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Olivier MESSIAEN (1908-1992)
Vingt Regards sur l’Enfant Jésus
Jean-Rodolphe Kars (piano)
rec. live, 10 April 1976, Concertgebouw, Amsterdam
PIANO CLASSICS PCL10134 [57:14 + 69:54]

Twenty six years after Messiaen’s death it seems that it is the works of his middle period that have become most firmly established in the general repertory. These include the Quatuor pour la fin du temps, the Turangalîla-Symphonie and this vast cycle of piano pieces, which lasts over two hours and makes a complete concert in itself. He wrote it during 1944, during the final months of the German occupation of Paris, but it concerns itself not with that but with his deep Catholic faith and the virtuosity of his student Yvonne Loriod, who was, many years later, to become his second wife.

As his largest work to date it exploits all the techniques he had developed. In fact around the same time he wrote a book expounding them. They include his modes of limited transposition, which largely replace the normal major and minor scales; rhythmic innovations derived from Indian music including non-retrogradable rhythms, i.e. ones which can be reversed without change; percussive possibilities often using the very lowest notes of the piano, drumming effects; birdsong – not as developed as it was to become later – and agrandissment asymétrique, in which a phrase is repeated with gradually increasing intervals. There are three motto themes which come round. The term regard can be translated as gaze or contemplation, but the emotional range of the work is far wider than this may suggest. There are some slow, quiet and contemplative pieces, but also others which are exuberant and joyous. They are nearly all technically very challenging. All this is informed by his faith. If this combination sounds rather like Liszt, that is quite appropriate: they both shared a kind of flamboyant Counter-Reformation spirituality which is very different from Anglo-Saxon Protestantism.

Despite, or perhaps because of, the challenges it offers, the work has been both popular and widely recorded. I have counted at least twenty recordings, and there must be others which have fallen by the way. Yvonne Loriod, the dedicatee, recorded it twice, and her accounts obviously have a particular authority, but as with any great work, there is more than one way of playing it. At this point enter Jean-Rodolphe Kars. I remembered his name from a few recordings, mostly of French repertoire, many years ago, but then he mysteriously disappeared. His story is much stranger than that. You can read his own account here, but I shall summarize. His parents were non-practising Austrian Jews who had to leave their home in 1938 because of the Nazis. He was born in Calcutta, then part of British India, in 1947. He showed ability at the piano, studied at the Paris Conservatoire and began a professional career. He was greatly drawn to the music of Messiaen, and not only to the music, but also to his faith. In June 1976 he was converted. He then experienced a call to the priesthood. In 1981 he gave up his career to train for the priesthood. He was ordained in 1986 and for many years been chaplain at the attractive Burgundian town of Paray-le-Monial. He has said that he considers Messiaen to be his first spiritual father.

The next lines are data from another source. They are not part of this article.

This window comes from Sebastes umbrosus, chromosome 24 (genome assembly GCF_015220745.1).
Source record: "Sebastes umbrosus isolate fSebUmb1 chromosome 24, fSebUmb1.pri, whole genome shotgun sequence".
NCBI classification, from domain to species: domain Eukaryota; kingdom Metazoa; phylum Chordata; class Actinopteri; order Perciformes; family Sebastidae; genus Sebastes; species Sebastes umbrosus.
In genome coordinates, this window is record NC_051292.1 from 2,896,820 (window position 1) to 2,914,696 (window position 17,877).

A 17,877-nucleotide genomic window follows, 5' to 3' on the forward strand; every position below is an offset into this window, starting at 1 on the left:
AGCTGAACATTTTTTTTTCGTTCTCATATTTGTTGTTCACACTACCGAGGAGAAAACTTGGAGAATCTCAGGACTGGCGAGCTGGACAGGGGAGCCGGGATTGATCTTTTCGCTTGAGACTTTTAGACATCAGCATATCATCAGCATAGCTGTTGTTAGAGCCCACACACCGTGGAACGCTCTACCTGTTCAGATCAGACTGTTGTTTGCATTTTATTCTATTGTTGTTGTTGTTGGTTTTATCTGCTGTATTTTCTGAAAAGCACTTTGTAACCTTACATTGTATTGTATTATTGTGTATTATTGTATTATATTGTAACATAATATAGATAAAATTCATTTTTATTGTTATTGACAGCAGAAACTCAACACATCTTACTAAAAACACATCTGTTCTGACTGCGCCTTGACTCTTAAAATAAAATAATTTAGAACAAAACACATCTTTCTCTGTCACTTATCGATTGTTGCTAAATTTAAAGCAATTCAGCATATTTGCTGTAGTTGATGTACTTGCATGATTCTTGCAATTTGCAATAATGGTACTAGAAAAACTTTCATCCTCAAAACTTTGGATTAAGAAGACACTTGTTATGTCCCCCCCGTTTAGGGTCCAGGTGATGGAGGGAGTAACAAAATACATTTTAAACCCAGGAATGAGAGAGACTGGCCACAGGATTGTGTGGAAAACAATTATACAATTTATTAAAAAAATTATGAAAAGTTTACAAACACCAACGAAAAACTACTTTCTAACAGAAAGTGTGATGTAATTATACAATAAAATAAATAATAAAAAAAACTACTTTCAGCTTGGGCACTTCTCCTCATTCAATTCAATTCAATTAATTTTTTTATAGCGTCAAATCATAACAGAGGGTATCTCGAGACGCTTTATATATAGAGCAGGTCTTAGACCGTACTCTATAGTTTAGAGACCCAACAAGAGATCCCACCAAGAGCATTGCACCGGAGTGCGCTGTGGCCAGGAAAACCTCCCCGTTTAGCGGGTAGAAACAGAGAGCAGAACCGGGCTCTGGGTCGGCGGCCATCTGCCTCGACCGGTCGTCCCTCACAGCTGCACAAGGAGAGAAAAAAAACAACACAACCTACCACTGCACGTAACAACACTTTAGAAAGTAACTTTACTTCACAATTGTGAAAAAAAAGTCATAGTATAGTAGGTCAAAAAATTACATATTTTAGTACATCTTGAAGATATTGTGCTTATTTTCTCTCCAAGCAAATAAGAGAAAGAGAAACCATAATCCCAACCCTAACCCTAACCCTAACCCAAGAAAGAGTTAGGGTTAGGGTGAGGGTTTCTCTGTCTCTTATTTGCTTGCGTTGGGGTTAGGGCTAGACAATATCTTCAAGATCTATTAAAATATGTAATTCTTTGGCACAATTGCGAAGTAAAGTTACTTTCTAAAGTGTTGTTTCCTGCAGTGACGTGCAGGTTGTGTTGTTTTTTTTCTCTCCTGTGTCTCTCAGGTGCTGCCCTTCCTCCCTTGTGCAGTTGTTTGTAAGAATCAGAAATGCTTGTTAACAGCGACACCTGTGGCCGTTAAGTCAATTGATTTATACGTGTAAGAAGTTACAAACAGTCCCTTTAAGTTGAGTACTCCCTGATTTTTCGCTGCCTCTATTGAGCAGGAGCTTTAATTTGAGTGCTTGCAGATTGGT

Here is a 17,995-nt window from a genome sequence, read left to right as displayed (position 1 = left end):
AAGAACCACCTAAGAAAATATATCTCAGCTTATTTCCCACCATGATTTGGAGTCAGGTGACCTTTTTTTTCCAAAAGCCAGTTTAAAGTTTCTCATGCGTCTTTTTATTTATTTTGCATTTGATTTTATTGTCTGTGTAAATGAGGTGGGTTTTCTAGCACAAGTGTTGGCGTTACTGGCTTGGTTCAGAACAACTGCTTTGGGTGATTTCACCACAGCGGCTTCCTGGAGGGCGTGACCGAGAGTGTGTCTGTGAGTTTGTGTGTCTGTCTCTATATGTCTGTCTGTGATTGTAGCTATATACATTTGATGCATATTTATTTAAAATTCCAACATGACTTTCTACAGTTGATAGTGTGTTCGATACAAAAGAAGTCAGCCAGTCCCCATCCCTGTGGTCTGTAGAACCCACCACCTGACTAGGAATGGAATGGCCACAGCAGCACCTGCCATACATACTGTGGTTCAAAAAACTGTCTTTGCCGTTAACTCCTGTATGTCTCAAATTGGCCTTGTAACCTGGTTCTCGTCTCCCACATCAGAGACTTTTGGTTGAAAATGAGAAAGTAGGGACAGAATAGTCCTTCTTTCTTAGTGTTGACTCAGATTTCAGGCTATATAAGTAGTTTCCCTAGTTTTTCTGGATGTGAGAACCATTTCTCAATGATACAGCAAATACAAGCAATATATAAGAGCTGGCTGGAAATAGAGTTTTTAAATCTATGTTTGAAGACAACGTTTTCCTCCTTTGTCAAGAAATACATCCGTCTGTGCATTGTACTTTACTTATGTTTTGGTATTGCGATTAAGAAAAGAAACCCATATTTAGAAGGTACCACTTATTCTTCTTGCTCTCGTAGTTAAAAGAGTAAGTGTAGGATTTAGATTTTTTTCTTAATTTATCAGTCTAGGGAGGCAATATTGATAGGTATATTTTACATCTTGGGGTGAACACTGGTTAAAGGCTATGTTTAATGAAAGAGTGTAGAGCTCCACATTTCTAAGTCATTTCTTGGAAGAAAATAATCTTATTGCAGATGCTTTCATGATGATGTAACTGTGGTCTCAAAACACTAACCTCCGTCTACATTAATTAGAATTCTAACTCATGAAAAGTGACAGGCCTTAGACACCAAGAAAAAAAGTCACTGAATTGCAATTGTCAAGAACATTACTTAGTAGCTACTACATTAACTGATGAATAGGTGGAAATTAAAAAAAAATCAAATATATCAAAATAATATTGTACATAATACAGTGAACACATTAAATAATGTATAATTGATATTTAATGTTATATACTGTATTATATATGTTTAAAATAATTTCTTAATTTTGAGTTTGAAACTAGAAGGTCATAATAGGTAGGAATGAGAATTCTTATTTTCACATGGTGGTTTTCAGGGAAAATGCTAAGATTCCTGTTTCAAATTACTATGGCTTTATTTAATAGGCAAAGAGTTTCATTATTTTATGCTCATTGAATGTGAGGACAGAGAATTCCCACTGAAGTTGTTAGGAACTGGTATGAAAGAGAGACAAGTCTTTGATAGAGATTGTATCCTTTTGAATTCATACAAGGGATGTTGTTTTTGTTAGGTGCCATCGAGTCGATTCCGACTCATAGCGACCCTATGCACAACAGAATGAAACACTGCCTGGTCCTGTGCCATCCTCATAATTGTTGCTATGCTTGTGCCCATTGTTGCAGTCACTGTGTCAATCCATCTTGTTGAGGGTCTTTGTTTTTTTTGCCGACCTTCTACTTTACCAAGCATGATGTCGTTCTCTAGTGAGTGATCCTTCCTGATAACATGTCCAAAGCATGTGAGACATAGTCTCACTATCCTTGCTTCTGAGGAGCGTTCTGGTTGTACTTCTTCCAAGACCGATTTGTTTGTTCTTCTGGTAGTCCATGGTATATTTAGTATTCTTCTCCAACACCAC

This recording is of a live performance Kars gave in 1976, at the height of his career and just before his conversion. He brings to it not only a superb set of technical skills but also a deep understanding of the music. I noticed again and again the tenderness of his playing in the quieter pieces, such as IV ‘Regard de la vierge’, IX ‘Regard du temps’ and XVII ‘Regard du silence’. His chording is immaculate and the chords are beautifully balanced, for example in II ‘Regard de l’étoile’, XIV ‘Regard de Anges’ and XVII ‘Regard du silence’. Where Messiaen superimposes different rhythms and textures he clarifies them, and he makes sense of the often complex rhythmic patterns, for example in V ‘Regard du Fils sur le Fils’. And he is fully equal to the big virtuosic numbers, such as VI ‘Par Lui tout a été fait’, X ‘Regard de l’Esprit de joie’, which concludes the first half with a wild, ecstatic dance, and XVI ‘Regard de prophètes, des bergers et des Mages’.

However, more important than any of these is a quality which is easy to recognise but very hard to describe in any detail. This is the deep spirituality which infuses all his playing. You can hear it from the very first notes of the opening ‘Regard du Père’, and as much in the energetic numbers as in the quieter ones. This is a precious quality.

As this is a live performance, you can hear occasional coughs and rustles, but the piano sound is amazingly good, full and rich, and not at all like the thin and shallow sound which was for some reason often given to recordings of recent works in those days. Only a very quiet background hum between the movements show that this is an analogue recording of over forty years ago. I should mention that Kars suffers a memory lapse towards the end of VI ‘Par lui tout a été fait’, omitting some repetitions of a phrase. It hardly matters. The sleeve note, in English and French, includes Messiaen’s own descriptions of the pieces, but was written in the 1970s when he was still alive and has not been updated, There is also an account of Kars himself, including a note of his pleasure that the recording was issued in 2017, the twenty-fifth anniversary of the death of Messiaen and the fortieth of Kars’ baptism.

As I mentioned, there are many other recordings of Vingt Regards. I have three others on my shelves, Joanna MacGregor, Pierre-Laurent Aimard and Steven Osborne. But this one stands apart.

Stephen Barber

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